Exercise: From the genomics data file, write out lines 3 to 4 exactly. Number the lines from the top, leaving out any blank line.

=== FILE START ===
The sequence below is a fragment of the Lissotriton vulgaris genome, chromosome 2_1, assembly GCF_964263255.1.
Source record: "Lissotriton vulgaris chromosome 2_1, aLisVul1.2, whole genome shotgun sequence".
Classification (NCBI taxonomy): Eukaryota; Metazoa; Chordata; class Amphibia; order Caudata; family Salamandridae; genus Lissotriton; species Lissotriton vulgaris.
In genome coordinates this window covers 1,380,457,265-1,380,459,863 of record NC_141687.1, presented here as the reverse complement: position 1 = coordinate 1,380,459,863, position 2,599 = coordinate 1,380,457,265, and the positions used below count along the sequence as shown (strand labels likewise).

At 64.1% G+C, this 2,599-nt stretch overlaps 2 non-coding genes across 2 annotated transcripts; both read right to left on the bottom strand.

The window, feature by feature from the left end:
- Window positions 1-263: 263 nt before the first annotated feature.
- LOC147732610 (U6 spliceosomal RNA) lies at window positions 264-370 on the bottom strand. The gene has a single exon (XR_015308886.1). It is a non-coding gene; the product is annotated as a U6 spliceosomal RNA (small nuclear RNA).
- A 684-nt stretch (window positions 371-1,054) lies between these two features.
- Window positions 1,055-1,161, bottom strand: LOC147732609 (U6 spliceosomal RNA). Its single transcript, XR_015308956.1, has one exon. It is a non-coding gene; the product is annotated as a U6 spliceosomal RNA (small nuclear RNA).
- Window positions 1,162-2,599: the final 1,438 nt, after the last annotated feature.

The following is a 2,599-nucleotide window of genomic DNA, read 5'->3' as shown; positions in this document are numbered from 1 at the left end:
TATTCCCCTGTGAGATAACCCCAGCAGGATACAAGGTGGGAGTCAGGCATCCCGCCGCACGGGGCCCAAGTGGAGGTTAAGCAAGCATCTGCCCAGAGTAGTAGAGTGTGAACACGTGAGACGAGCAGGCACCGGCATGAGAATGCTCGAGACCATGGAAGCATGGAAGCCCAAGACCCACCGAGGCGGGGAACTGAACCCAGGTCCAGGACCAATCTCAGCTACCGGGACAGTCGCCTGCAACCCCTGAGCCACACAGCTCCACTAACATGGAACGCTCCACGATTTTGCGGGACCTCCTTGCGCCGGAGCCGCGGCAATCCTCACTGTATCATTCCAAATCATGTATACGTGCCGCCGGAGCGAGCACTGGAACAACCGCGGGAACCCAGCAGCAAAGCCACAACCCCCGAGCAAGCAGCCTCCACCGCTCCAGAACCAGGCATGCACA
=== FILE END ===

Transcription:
Classification (NCBI taxonomy): Eukaryota; Metazoa; Chordata; class Amphibia; order Caudata; family Salamandridae; genus Lissotriton; species Lissotriton vulgaris.
In genome coordinates this window covers 1,380,457,265-1,380,459,863 of record NC_141687.1, presented here as the reverse complement: position 1 = coordinate 1,380,459,863, position 2,599 = coordinate 1,380,457,265, and the positions used below count along the sequence as shown (strand labels likewise).